Glennis – You write so beautifully of your mother and your life. The relationship with our mother is complicated for so many of us and in so many different ways. I feel for your Mother and for you and your loss, including the losses that marked your relationship for years before your mother passed on. Life is beautiful, and bittersweet. xo

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  3. Vickie Clontz

    What an interesting life you have led, and I”m so very sorry for the loss of your mom. I see your resemblance to her, a beautiful lady! I’ll be praying for you and your sis in the days to come, wishing you all the best.

    Liked by 1 person

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  4. taichi2012

    What a long road–with your mom. My adopted step-son is schizophrenic ( his birth mother was also). Hard life–he is so sweet (age 52 now) but is barely coping.
    Blessings to you and your sister and your mother–who always loved you–but just couldn’t live in this world happily. Janet

    Liked by 1 person

    Reply
    1. shiborigirl Post author

      Thanks Janet. What an arduous road for him. I hope his symptoms fade with time and life gets easier for him soon. If one does not have a strong advocate it’s very difficult. We had to trick the system many times.

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  5. lucille fukuda

    Thank you for telling your story.  It was very moving.I never purchased any of your moons or moon cards.  Is it still possible to do so? How can I maintain contact with you? Thank-you,Lucille Fukuda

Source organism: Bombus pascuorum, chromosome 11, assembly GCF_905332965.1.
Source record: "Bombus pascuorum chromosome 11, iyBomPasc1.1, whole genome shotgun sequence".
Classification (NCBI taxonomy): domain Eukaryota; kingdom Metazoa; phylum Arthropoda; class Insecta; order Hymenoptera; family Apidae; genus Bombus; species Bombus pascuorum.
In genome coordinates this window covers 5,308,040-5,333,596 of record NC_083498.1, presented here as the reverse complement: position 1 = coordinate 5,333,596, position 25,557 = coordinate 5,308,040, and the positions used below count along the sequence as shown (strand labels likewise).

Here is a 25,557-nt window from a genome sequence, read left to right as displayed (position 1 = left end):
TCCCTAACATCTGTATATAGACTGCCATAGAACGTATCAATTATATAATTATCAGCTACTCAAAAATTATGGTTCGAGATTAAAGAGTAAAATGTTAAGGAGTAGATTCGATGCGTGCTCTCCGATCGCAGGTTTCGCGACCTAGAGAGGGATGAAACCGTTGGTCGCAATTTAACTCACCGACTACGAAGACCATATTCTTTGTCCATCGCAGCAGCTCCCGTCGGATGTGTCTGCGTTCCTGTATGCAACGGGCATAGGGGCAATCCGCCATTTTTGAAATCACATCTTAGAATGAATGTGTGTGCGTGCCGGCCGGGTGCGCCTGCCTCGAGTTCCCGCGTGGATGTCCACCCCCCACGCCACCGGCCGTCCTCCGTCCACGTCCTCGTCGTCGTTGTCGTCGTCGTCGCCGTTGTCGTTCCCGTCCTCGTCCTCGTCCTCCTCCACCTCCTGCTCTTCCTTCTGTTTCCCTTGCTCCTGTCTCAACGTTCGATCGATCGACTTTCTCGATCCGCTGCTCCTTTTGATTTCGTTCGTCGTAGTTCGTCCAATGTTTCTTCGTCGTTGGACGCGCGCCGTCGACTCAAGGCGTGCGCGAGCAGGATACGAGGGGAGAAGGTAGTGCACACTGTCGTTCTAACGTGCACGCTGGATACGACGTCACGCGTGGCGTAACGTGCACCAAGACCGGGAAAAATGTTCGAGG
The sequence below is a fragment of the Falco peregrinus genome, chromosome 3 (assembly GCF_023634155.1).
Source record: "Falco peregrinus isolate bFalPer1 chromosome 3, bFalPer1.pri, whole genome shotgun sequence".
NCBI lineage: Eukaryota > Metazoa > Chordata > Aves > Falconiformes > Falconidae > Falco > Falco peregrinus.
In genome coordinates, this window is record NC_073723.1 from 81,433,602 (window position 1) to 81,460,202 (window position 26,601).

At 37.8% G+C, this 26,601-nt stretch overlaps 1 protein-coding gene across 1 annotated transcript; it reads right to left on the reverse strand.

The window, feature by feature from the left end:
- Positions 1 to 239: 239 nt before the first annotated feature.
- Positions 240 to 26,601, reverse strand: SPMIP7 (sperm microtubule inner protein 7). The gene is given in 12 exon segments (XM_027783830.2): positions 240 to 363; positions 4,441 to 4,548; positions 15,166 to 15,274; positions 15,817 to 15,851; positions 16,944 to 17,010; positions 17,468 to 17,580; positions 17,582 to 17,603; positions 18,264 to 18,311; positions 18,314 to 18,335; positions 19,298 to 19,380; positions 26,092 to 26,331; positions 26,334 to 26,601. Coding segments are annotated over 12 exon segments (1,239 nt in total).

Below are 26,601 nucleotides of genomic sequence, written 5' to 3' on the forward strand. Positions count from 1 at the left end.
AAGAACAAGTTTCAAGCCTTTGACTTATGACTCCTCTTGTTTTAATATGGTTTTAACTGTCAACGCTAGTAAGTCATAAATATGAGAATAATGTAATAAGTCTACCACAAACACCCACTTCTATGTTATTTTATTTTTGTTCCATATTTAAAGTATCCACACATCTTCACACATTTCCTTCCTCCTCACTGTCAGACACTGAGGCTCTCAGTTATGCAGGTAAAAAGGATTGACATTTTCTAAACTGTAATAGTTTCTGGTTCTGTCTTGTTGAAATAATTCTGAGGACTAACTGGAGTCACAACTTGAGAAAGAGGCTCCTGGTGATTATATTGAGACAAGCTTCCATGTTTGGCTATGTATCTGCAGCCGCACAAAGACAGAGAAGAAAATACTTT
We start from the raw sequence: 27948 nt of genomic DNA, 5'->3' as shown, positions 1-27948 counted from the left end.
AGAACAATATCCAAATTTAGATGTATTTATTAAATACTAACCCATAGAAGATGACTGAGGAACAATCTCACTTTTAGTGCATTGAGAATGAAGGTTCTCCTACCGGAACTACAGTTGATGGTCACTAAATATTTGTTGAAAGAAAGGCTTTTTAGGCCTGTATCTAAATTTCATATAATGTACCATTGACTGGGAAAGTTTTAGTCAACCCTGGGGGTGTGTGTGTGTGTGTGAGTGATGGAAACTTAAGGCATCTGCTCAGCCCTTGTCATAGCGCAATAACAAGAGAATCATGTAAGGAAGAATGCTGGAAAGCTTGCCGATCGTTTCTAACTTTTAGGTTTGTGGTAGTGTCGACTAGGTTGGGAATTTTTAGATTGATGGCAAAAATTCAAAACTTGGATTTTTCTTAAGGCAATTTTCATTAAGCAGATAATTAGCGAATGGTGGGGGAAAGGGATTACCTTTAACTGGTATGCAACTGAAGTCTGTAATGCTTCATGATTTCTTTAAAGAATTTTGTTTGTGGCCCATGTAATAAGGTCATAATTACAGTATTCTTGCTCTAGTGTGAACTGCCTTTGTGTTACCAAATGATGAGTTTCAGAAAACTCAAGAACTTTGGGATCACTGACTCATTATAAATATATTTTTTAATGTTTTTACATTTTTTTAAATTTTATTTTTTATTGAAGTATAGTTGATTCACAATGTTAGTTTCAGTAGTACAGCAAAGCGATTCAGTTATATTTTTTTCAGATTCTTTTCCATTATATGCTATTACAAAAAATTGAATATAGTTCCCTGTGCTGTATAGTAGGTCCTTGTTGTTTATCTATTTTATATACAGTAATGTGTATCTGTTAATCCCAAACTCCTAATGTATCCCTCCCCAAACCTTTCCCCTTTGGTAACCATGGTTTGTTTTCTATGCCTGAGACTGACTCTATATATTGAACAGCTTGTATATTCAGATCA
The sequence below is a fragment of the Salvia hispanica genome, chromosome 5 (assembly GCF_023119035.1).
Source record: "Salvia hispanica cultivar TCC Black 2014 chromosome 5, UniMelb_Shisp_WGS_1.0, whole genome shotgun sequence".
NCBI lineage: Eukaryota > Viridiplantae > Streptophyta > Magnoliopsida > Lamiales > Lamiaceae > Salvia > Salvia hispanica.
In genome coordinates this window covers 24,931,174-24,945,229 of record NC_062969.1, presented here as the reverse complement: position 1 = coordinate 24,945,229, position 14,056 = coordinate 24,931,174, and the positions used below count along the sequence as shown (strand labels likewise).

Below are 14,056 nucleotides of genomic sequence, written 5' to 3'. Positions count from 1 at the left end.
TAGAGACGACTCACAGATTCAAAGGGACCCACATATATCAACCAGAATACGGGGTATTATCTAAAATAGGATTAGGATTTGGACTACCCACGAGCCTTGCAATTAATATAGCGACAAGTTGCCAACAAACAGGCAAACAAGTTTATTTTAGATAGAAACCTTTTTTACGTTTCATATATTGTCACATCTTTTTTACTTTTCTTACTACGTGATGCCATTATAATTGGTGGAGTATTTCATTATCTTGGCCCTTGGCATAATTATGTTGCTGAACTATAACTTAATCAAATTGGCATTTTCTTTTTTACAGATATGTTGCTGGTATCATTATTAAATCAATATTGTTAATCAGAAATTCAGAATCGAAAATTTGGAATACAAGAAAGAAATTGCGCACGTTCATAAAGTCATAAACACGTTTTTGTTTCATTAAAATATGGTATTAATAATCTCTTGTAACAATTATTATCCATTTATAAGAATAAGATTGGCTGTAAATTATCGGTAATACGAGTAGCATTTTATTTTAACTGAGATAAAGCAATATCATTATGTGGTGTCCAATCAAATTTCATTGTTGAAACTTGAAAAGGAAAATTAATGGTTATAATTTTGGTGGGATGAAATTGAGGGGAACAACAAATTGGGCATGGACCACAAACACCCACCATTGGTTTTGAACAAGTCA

Liked by 1 person

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  6. Kathy (Bennion) Mills

    Dear Glennis,
    Wow! You went thru this at a much earlier age than I did. I was at the opposite end of this illness. My first husband got I’ll just s few days after Valentine’s day in 1991. It was very scary what with four children under the age of 9.5 years of age. Youngest wasn’t even 1 y/o yet.
    It was beyond my comprehension. I only knew that I wanted him home. Bad choice. Things only ever got much worse after that.

    The police were frequently called. Always handcuffed and put in the police car. I could write a book about it but I won’t. One thing I will share with you is that I used to sleep with a knife between my mattress and box springs. I was petrified because of the things coming out of his mouth.

    I survived and after 7 breakdowns I finally called it quits. There was no reason to stay married to a man I almost think I never really loved (17.5 years of marriage).